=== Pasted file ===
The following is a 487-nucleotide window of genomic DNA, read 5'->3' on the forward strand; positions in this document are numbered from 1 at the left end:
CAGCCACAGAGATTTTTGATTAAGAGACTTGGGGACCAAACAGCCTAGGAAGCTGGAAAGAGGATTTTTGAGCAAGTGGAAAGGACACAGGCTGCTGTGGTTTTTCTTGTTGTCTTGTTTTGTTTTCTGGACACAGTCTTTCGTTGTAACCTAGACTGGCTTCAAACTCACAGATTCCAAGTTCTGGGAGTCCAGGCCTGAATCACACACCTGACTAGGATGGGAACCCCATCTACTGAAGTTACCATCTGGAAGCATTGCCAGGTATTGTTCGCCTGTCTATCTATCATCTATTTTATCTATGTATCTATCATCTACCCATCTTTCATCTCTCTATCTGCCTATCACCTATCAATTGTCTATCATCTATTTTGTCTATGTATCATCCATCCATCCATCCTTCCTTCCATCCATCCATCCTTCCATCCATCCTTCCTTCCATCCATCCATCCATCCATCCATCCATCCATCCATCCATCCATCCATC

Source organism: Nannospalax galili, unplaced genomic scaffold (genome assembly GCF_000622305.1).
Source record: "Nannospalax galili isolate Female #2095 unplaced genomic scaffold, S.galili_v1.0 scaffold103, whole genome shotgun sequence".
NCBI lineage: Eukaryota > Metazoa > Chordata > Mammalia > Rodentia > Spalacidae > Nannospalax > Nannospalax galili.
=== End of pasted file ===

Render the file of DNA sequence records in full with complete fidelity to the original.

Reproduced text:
The following is a 487-nucleotide window of genomic DNA, read 5'->3' on the forward strand; positions in this document are numbered from 1 at the left end:
CAGCCACAGAGATTTTTGATTAAGAGACTTGGGGACCAAACAGCCTAGGAAGCTGGAAAGAGGATTTTTGAGCAAGTGGAAAGGACACAGGCTGCTGTGGTTTTTCTTGTTGTCTTGTTTTGTTTTCTGGACACAGTCTTTCGTTGTAACCTAGACTGGCTTCAAACTCACAGATTCCAAGTTCTGGGAGTCCAGGCCTGAATCACACACCTGACTAGGATGGGAACCCCATCTACTGAAGTTACCATCTGGAAGCATTGCCAGGTATTGTTCGCCTGTCTATCTATCATCTATTTTATCTATGTATCTATCATCTACCCATCTTTCATCTCTCTATCTGCCTATCACCTATCAATTGTCTATCATCTATTTTGTCTATGTATCATCCATCCATCCATCCTTCCTTCCATCCATCCATCCTTCCATCCATCCTTCCTTCCATCCATCCATCCATCCATCCATCCATCCATCCATCCATCCATCCATC

Source organism: Nannospalax galili, unplaced genomic scaffold (genome assembly GCF_000622305.1).
Source record: "Nannospalax galili isolate Female #2095 unplaced genomic scaffold, S.galili_v1.0 scaffold103, whole genome shotgun sequence".
NCBI lineage: Eukaryota > Metazoa > Chordata > Mammalia > Rodentia > Spalacidae > Nannospalax > Nannospalax galili.